The Colonel asks the Kenyan in charge of the ground operation Major Moses Owiti (Vusi Kunene) to obtain pictures from inside the building. We can see that the Major is reluctant to send one of his men into the terrorist controlled section of the city, but he complies by sending his secret operative Jama Farrah (Barkhad Abdi). Equipped with a small control device that looks like a video game, he is able to maneuver a tiny beetle-shaped drone, called a “MAV” (Micro Aerial Vehicle), to fly into the house and position it so that the husband and wife can be seen conferring with two other terrorists. With the Brit’s headscarf now removed, the far away American technician is able to ID the woman as the person for whom they have been searching. However, when the group moves to another room the drone’s camera reveals that two young men, one a U.S. citizen just arrived in Nairobi, are being equipped with bomb vests for a suicide mission. This, for the Colonel, changes the capture mission to a kill one, and so she notifies her superior Lt. General Frank Benson (Alan Rickman). He agrees, especially when it becomes evident that the suicide bombers will be leaving the house soon on their murderous mission.

However Benson is in a Whitehall room with a group of politicians and advisers who have been invited to witness the capture. Unlike the officer, who would prefer that civilians would leave the military alone in their pursuit of terrorists, these people see a larger picture. They are concerned with what the military euphemistically call collateral damage.” It is clear that the little girl seated at a table right outside the terrorists’ compound where she is selling her mother’s bread would probably be killed. The results of that, once word got out about her death, raises both ethical and public relation questions. They are not at all certain that the mision now should be one to kill.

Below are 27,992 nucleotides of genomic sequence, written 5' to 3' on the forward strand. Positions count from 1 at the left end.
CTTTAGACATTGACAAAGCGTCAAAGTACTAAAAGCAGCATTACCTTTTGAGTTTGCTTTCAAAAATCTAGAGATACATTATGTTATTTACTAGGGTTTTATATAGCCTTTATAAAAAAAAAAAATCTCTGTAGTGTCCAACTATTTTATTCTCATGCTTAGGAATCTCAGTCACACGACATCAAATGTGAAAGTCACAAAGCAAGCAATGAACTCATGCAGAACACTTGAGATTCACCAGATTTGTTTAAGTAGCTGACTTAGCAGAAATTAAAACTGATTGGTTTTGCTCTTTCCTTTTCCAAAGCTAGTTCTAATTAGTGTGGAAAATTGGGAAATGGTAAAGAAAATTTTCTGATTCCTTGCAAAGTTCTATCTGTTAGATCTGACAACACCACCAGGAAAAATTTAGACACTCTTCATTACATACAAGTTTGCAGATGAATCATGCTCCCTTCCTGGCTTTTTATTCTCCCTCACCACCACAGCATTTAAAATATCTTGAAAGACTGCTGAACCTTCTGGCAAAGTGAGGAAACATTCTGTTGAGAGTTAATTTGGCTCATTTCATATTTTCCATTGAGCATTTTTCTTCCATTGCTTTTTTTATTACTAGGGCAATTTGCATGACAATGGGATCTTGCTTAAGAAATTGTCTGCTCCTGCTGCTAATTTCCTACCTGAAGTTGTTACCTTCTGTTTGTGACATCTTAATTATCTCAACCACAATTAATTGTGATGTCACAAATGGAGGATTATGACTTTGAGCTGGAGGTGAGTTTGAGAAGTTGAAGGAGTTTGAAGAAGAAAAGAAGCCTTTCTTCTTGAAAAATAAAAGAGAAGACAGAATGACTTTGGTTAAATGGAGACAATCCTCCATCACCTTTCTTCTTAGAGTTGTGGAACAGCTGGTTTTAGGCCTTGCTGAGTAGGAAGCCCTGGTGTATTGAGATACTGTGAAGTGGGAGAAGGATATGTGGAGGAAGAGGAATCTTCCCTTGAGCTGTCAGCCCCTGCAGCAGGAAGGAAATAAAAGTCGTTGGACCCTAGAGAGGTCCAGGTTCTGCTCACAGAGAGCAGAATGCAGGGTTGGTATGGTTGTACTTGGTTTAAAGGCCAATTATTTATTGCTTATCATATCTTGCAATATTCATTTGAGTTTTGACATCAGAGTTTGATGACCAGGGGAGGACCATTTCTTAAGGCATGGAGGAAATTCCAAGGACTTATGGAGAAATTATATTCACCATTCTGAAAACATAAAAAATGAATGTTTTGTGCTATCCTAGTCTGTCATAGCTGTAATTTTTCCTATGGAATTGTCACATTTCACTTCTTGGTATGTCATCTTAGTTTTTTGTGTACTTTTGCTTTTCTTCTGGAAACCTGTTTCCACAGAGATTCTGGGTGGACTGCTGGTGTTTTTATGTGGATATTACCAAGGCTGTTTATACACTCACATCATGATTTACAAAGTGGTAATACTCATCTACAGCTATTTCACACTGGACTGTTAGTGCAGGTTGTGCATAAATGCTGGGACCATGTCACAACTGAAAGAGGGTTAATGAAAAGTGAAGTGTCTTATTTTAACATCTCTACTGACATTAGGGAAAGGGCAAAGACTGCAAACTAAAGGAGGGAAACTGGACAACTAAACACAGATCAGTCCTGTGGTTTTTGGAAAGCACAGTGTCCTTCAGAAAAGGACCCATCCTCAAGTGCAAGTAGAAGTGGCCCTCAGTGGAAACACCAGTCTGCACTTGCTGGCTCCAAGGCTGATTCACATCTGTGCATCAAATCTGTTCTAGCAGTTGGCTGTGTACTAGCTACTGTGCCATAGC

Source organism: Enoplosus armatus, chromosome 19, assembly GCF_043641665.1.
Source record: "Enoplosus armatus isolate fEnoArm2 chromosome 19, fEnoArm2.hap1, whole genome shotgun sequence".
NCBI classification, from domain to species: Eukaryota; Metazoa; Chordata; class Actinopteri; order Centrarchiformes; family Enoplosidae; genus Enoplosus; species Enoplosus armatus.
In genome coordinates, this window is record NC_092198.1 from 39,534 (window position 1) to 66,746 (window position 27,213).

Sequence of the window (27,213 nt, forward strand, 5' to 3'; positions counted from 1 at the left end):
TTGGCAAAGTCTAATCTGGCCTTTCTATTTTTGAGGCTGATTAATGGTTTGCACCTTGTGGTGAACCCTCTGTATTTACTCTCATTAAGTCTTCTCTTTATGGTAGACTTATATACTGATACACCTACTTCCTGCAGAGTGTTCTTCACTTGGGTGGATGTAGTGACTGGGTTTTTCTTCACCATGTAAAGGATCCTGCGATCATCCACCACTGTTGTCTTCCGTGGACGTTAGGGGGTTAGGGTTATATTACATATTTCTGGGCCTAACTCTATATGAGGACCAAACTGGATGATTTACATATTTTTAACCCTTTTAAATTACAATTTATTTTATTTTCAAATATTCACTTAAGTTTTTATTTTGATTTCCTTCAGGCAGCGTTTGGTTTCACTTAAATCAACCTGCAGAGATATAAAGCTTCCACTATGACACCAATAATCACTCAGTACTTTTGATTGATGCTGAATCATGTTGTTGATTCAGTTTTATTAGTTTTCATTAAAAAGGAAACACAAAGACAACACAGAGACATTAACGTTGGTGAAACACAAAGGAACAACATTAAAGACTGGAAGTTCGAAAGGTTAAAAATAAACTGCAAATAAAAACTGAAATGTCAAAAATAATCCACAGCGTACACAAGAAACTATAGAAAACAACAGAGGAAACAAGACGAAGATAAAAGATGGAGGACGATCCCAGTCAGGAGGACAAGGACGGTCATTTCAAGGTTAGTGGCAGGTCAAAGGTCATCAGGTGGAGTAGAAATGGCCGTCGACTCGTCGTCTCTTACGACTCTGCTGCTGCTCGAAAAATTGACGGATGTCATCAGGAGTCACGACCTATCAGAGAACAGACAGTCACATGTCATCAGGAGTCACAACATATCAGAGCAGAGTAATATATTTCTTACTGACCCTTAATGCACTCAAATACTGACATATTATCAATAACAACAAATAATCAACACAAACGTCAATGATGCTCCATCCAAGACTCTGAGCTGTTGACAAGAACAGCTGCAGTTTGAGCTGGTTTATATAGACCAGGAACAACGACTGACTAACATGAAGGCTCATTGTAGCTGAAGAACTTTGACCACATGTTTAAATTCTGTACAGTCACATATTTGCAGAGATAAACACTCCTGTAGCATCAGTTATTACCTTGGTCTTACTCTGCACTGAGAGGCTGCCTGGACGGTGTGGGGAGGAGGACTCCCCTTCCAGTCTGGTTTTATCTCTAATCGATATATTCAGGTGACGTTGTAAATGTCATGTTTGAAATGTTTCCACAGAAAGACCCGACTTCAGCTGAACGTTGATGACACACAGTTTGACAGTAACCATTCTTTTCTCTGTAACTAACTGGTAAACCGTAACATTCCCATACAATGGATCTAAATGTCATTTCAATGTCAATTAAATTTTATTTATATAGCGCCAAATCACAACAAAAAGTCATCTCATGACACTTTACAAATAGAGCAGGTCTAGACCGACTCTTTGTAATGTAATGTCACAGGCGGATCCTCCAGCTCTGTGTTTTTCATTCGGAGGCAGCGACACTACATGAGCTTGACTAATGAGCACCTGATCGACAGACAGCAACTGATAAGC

To drive this home the filmmakers intercut numerous scenes of young Alia throughout the film. We see how proud her bicycle repairman father is of her, and how fearful he is when a terrorist customer criticizes her for what he regards as her corrupt practice of playing with a hula hoop. The father, barely able to convince the accuser not to take her away, firmly tells her never to play with the toy when customers are present. We see her numerous other times walking from her house and taking the loaves of bread, laying them on the table, and negotiating their sale with customers.

The men and the woman in the Whitehall room decide to defer to higher ups, and eventually this passing the buck even involves both a British and an American cabinet member. The filmmakers manage to inject a rare note of humor into this sequence. The British cabinet minister, at an arms show in Singapore, has come down with food poisoning, and so takes the urgent call from London while seated on a toilet. When he learns that one of the suicide bombers is a U.S. citizen, he demands that the Americans approve the use of a missile before agreeing himself. The U.S. Secretary of State, reached in China where he is playing ping pong (shades of the Nixon era!), agrees to the strike.